Progressive Web Apps (PWA) are standard responsive web apps developed using HTML, CSS, and JS that combine the best of web and mobile. PWAs bring a highly engaging app-like user experience with offline capabilities which are discoverable, indexable, secure by nature and deliver app like interactions. As seen below, Progressive Web Apps adopt the best features of Web, cross-platform and native platforms and best of all, they don’t have to go through a vendor app store. These apps can be added to user’s desktops or homepage by adding a simple app manifest file to the web app and it keeps the apps fresh without incurring additional downloads.
Tinder, utilizing Progressive Web Apps, was able to cut down their overall page load time from 11.91 seconds to 4.69 sec* and their PWA-based App is 90% smaller than the native app.
Read Are Progressive Web Apps relevant to your business?, if you would like to understand how PWA’s can be utilized effectively.
Benefits of PWAs over Web and Mobile Apps
According to Mr. Adrian Leow, principal research analyst at Gartner, “It’s encouraging to see significant growth in the number of mobile apps that are planned, but most of this growth is in mobile web apps as opposed to native or hybrid mobile apps.” Most business processes don’t necessarily require a native app, however, they need to be available on at least one key digital platform where their audience is to remain competitive. This can be attained by using one code base to target all devices (desktop, tablets & mobile) and progressively add new features as needed to keep the apps fresh.
Progressive web apps have all the features required for most business apps and is poised to become mainstream. It’s an opportunity to enhance the user experience, providing a mobile app type of engagement without really installing a mobile app. For instance, with a new PWA introduced in 2017, MakeMyTrip increased their conversion rate by 3X*.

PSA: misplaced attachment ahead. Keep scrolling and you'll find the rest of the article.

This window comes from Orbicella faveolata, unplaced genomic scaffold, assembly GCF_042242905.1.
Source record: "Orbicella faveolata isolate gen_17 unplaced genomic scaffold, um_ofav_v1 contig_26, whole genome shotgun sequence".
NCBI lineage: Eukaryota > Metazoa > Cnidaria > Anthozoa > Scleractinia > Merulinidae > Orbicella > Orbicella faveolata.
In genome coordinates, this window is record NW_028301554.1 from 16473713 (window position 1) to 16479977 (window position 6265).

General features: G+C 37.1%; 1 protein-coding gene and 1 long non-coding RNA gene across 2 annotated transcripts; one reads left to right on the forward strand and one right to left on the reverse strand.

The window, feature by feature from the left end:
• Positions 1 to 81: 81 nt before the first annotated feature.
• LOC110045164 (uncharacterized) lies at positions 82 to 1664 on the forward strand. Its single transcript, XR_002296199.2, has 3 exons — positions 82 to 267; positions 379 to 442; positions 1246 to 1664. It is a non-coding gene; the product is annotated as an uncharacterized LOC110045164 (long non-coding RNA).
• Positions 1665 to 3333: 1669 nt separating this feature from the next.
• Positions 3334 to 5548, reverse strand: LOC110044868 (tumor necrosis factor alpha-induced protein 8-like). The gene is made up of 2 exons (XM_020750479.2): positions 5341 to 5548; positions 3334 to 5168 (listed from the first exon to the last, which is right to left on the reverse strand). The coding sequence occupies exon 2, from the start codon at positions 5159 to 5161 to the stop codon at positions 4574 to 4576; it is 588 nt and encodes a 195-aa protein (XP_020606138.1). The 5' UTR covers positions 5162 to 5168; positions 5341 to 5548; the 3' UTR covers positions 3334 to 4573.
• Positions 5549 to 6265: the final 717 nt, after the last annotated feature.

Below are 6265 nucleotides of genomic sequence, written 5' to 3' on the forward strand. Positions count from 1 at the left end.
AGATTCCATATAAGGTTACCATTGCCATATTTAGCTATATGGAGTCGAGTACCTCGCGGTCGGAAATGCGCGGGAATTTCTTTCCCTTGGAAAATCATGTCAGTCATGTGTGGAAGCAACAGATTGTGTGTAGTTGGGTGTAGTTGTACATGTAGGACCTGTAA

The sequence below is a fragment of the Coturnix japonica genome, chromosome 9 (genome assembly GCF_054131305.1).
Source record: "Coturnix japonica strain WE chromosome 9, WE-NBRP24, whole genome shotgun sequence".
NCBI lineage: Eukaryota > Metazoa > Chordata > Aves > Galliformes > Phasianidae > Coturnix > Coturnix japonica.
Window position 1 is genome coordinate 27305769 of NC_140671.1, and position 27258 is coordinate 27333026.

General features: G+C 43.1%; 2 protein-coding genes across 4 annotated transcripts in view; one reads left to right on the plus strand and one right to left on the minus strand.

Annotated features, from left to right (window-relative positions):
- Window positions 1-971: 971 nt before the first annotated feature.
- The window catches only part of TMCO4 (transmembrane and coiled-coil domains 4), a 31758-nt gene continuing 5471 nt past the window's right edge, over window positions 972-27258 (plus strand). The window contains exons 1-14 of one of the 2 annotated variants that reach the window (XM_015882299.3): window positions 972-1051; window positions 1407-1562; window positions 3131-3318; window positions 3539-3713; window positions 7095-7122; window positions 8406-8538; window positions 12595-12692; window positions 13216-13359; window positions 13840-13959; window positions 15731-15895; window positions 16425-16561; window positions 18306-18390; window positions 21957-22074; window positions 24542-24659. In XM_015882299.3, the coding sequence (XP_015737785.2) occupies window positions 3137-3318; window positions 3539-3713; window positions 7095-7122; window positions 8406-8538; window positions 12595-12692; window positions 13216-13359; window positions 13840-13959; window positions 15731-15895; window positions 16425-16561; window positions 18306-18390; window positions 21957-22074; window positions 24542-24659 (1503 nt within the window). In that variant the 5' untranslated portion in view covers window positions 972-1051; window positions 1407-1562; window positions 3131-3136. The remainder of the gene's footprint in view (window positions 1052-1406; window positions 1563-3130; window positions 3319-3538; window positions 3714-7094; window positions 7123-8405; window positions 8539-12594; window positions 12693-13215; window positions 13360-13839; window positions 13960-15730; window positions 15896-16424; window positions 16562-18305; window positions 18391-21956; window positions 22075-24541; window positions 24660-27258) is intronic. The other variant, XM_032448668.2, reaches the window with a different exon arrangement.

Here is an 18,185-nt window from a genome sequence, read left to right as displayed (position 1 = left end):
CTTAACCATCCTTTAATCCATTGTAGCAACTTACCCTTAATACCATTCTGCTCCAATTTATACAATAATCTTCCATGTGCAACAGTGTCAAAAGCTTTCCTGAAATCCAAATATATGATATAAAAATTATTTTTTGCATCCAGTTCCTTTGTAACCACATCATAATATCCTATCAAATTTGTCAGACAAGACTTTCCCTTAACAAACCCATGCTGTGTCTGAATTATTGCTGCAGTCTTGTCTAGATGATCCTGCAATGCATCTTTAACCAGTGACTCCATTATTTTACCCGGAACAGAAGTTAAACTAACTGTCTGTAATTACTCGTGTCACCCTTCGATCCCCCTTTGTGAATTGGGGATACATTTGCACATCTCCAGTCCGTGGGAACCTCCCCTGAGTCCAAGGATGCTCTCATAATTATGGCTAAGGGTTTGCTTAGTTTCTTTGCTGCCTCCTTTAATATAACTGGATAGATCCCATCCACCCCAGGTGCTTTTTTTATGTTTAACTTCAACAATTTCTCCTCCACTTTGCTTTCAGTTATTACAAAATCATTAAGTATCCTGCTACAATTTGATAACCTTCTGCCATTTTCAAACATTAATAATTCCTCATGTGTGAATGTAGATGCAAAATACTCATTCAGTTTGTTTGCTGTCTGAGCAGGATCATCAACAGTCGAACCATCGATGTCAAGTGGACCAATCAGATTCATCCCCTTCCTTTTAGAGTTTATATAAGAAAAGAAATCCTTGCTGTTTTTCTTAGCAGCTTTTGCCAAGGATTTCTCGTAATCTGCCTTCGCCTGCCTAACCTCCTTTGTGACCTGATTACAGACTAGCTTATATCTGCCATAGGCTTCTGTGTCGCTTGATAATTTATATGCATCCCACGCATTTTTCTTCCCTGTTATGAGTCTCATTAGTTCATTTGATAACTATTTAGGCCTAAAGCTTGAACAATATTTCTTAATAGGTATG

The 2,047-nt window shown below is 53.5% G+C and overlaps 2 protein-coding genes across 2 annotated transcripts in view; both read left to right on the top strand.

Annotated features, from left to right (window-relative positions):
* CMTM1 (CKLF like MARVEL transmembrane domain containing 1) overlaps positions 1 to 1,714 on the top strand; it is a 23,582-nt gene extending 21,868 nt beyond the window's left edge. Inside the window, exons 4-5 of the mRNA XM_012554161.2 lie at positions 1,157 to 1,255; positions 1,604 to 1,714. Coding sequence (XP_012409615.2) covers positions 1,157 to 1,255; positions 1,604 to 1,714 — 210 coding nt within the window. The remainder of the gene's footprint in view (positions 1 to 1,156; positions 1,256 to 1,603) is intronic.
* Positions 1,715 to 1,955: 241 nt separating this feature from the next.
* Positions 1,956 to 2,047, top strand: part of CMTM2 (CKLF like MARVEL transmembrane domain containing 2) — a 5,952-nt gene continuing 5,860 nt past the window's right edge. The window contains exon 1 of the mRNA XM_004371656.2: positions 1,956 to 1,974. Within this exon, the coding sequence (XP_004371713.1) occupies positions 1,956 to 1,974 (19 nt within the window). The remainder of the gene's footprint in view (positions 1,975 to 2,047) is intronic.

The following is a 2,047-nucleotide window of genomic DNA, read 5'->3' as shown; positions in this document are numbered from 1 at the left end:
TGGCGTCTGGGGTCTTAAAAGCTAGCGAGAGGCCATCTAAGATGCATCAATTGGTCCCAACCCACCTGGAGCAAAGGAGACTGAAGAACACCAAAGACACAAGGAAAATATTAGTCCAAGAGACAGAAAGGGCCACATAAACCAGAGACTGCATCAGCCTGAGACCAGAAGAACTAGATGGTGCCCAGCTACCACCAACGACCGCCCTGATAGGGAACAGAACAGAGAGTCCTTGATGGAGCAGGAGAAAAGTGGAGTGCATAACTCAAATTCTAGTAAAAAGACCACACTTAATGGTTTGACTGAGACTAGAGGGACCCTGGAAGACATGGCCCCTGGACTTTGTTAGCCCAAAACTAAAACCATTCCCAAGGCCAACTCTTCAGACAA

Duplicating features in a mobile app that already exists in the existing web application typically results in duplicate code bases to support multiple platforms. This also requires a different set of resources to support and maintain them. Since PWAs use the same code base as web apps, converting web apps to PWAs can have minimal impact on implementation cost, quality assurance, and maintenance costs when compared to mobile app development.
To support multiple device formats (i.e. phones vs tablets), mobile apps need to implement device type specific code whereas PWA which are an extension to responsive web apps are, will automatically adapt to the form factor where they are displayed.
Flipkart, a large E-commerce site, is one of the early adopters of PWA. They abandoned their web & native applications in lieu of PWAs and saw a 3x savings* on data usage and 3x more time spent on their website.
2017 saw a positive result for enterprise mobility, but we also saw a decline in the number of downloads for apps not used on a daily basis. ComScore’s 2017 mobile report* shows that only 49% of users download 1 or more apps per month and 51% of users don’t install any apps. Though this is not a concern for enterprise apps where the deployment is driven from top down, it does show an overall trend that users are reluctant to download apps due to constraints like bandwidth and space.
This shift emphasizes the importance of having a solid strategy for your PWA initiative. If your app provides both a quality user experience and real value, users will be inclined to download and frequently use it, continuing to allocate the precious space and bandwidth required.